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>Blog Feeds Tutorial or Primer or ???


I’ve been blogging now for about 2 years — 1.5 with Romance Worth Killing For and my personal blog for about 6 months prior. Once RWKF got off the ground, I shut down my personal blog–I didn’t have enough to say for two blogs.

Somewhere along the line, I (obviously) decided I did have enough to say.

Today, I figured out feeds. For those of you who don’t understand feeds, like I didn’t understand feeds, this might serve as a rudimentary start. And all those feed experts out there (yeah, I’m talking to you, Spy and Linda) can tune in and offer their experience.

A web feed allows users/readers to subscribe to a blog. Most people subscribe to several feeds and use a feed reader (or aggregator) to combine all the feeds into one location where the user /reader can view all of the fresh information at the same time.

The obvious benefit to the user is that they can get notified by whichever aggregator service they want to use when new information is posted on one of the user’s flagged sites/blogs. No more skipping around from one blog to another to see who’s posted yet that day or whether they’ve posted something you want to read or not.

But there are benefits to the blogger, too. Typically, a blog with an available feed enjoys increased readership, because access is easier–and that’s why we all blog, right…to be read? Also, if you subscribe to your own blog, you can see how many other people have a feed to it (but only those utilizing the same service as you). And if you’re counting hits, it’s important to know that those who read your blog through a service won’t be shown on your hit stats–so you may have more viewers than your typical hit counter shows.

I use Bloglines. Linda turned me on to it a while back, but I didn’t feel like figuring it out, so I skipped it. Now I’m on board, and I love it. I only subscribe to about a dozen blogs (nothing compared to Spy’s 100+), but I’ve found it very convenient, and blog hopping has become fun again. I find myself more willing to read and comment when I’m not thumbing through tens and tens of blogs looking for topics of interest. Now I just click on a blog, scan it and either read or click to the next blog.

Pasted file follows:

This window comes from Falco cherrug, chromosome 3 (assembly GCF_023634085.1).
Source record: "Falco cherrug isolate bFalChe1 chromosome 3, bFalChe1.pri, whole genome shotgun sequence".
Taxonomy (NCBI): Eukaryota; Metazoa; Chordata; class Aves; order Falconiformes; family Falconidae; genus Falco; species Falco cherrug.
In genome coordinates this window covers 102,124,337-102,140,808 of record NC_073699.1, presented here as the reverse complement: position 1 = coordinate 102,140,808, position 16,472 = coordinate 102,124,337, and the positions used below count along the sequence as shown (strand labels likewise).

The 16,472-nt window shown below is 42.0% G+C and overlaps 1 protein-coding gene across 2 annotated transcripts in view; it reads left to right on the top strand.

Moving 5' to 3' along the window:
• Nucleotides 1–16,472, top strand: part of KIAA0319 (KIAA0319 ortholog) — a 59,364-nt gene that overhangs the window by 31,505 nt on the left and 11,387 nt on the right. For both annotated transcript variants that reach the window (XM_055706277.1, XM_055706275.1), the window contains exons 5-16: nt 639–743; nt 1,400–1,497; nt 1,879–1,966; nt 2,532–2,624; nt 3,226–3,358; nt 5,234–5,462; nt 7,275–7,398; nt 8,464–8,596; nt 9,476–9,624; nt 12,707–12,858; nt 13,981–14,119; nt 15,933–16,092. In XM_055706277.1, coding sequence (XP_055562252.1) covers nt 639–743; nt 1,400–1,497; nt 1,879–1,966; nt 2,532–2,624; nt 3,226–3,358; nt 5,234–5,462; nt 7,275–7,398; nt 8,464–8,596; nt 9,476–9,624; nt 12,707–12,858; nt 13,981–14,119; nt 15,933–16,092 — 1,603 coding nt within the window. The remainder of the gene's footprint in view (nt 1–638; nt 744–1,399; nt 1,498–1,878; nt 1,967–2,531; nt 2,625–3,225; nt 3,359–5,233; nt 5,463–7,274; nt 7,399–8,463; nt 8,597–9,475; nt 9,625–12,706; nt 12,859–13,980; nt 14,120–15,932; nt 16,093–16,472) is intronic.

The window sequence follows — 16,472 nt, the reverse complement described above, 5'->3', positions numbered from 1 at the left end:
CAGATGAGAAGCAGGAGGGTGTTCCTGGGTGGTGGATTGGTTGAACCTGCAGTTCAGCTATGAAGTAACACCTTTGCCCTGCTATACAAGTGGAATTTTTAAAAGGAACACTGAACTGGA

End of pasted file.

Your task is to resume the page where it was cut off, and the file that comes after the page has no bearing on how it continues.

Because there are so many feed reader services out there, I suggest using Addthis, because it allows the user to add the feed to the feeder of his/her choice vs. the “blogger feeder” or the “blogline feeder” or the “yahoo feeder”.

To add a button with your feed info:

  • click on the “Get your free widget”
  • choose “feed widget” from the top drop down list
  • select your widget style
  • select where you will place your button
  • enter the URL of the blog where you’re placing the button (i.e. http://joanswan.blogspot.com/)
  • choose your blog platform
  • select “no stats” if you want no strings (or you can get stats by creating an acct. with Addthis)
  • click “get your free button”

A new window will display the HTML code for you to add to your blog template to incorporate your new feed button.

Wha-la. You’ve got a feed. (BTW, Edie — your blog needs one!)

How’d I do? How many of you use feeders already? How many of you have them linked to your blog?

And a thanks to Spy for getting me with the program.